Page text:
Interestingly, she also adds, “If the woman in the family is a meat eater and the male is a vegetarian, as is the case at our home, many waiters tend to glare at me especially if it is some auspicious day.”
A busy and stressful lifestyle also adds to the problem. Nithya Jeypal, a 30 year old Software Engineer based out of Chennai is currently on a Paleo diet. She confides, “Even during a diet, even when I was not hungry, I would sometimes sit with my son’s ice-cream and eat it fully. The only reason to eat is stress. It was pure addiction. Many times my brain would say walk away, walk away… but I would be like let’s eat and see. I usually don’t feel bad immediately but when I see someone who has lost some weight I feel horribly envious.”
Then there are those on the other end of the spectrum like me; people who never seem to gain any weight at all. While many of you might feel jealous of this quirk, trust me questions and comments about being ‘thin’, ‘weak’ and ‘sickly’ are just as rude and inappropriate as comments about being fat. I have a lifetime of goading behind me to put on weight and hence what do you think happens? I care two hoots about my health and end up eating a lot of junk because, hey everyone wants me to gain weight anyway! Who cares about cholesterol or diabetes? Thin people don’t get heart attacks – or do they?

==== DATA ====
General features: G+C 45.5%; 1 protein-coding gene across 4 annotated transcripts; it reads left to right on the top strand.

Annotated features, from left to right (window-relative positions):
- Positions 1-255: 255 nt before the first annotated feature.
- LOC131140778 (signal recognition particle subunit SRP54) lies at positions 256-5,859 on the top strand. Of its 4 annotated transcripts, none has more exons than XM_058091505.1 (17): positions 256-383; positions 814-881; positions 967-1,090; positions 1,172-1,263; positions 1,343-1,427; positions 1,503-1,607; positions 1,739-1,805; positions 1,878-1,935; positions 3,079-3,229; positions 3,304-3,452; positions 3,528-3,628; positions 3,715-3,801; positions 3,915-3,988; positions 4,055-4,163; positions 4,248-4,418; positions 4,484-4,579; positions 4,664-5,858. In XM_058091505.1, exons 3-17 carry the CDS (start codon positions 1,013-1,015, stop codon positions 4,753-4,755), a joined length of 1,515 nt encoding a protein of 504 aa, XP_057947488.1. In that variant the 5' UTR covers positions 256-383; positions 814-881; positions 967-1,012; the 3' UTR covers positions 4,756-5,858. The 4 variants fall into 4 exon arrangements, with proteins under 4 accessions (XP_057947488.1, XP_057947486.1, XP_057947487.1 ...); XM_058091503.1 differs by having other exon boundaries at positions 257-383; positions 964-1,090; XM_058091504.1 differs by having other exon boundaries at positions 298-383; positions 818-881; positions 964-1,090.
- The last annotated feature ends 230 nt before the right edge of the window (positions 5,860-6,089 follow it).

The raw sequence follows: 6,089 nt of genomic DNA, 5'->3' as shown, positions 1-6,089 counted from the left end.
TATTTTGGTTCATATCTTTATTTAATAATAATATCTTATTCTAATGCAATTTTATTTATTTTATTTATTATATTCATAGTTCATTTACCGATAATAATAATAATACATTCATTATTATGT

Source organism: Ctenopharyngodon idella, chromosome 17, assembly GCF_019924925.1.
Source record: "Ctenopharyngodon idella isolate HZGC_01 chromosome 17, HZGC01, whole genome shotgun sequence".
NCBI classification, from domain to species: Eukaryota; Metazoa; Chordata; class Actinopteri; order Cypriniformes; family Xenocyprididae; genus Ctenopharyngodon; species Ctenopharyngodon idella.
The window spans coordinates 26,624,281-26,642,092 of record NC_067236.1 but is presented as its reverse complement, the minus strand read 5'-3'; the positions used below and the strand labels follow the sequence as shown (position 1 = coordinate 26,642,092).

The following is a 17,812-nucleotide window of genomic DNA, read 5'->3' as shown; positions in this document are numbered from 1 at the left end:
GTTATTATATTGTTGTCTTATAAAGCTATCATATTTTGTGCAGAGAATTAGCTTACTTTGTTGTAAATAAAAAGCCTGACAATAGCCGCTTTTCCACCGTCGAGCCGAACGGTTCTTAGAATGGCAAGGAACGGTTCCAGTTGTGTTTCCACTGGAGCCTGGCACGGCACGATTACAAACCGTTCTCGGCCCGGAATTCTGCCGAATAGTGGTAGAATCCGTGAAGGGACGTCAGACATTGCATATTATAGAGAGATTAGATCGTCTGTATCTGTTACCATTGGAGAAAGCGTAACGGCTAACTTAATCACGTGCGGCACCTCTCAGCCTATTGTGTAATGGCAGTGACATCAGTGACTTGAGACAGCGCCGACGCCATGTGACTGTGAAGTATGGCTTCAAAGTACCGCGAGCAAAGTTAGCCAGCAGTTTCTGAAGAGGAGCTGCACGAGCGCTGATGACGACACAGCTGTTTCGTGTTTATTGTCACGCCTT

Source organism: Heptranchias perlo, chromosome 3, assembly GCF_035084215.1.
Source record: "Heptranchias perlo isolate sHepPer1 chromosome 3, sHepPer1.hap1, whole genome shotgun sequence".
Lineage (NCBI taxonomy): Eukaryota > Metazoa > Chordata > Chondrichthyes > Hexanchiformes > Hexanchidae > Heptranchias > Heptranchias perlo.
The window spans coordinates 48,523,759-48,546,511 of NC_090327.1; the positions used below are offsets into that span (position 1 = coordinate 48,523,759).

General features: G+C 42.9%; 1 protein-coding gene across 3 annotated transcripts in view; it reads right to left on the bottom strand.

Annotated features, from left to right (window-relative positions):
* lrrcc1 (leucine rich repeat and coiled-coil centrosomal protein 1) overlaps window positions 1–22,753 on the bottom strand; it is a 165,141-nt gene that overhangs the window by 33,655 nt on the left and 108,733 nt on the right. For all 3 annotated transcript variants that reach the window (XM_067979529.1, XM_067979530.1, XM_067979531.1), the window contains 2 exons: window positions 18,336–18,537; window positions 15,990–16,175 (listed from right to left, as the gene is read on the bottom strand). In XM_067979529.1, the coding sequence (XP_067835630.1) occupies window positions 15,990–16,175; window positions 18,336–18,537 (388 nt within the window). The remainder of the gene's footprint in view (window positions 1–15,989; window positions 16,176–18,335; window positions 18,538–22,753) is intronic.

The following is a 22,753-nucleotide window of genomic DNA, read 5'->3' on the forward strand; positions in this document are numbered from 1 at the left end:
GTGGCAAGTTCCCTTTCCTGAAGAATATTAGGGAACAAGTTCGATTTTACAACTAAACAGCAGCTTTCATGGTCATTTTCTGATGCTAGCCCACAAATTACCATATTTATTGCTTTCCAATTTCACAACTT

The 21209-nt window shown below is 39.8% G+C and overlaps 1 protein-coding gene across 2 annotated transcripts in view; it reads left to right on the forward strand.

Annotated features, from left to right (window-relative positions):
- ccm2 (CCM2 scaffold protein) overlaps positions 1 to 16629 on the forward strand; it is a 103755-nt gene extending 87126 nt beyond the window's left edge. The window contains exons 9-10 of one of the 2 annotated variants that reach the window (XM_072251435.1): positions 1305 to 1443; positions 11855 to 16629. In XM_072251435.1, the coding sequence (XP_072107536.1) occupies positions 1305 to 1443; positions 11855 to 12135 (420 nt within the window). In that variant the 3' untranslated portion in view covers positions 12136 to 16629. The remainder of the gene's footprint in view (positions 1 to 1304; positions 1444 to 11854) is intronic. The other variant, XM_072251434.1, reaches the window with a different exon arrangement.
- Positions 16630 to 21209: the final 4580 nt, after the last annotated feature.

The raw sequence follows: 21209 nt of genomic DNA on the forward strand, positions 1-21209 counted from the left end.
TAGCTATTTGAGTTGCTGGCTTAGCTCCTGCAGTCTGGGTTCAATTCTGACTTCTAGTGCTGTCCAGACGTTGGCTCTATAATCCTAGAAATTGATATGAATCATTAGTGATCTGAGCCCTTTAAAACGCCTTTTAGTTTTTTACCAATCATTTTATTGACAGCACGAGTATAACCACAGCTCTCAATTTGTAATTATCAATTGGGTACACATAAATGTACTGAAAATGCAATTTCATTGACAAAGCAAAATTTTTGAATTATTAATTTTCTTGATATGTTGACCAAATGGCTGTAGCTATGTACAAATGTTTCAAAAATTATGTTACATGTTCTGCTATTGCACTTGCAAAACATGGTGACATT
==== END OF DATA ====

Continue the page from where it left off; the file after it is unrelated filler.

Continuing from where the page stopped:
Of course, all of us need to respect our bodies and eat healthy for the most part; some of us do need to take extra care and monitor what we eat.
Anu has been on her guard ever since a diagnosis of Thyroiditis. She shares, “Every time I eat a piece of cake or pizza I think twice. I have learnt to eat in portions. I started eating healthy and started compensating for guilty pleasure indulgences. I still eat my pizzas and desserts but I have learnt to balance it well. When I eat pizza for lunch I automatically pick a salad or fruit bowl for dinner. Likewise if I eat dessert one day then I try and avoid sugar the next day. Yes I feel like I have the yin and yang twins inside me!”
No one is denying that self-control is a beautiful virtue. However, sometimes I see people mentally torturing themselves over an extra scoop of ice cream. Every extra laddu that we ingest is later followed by negative self-talk. Stabbing someone in the back? That makes you a bad person. Stabbing your fork into a piece of cake? No, that doesn’t make you a bad person! Nithya insists that negativity doesn’t work and will only serve to discourage you. She states, “My mom is always like why are you like this, you would have eaten something, can’t you control yourself? It simply made me indulge more.”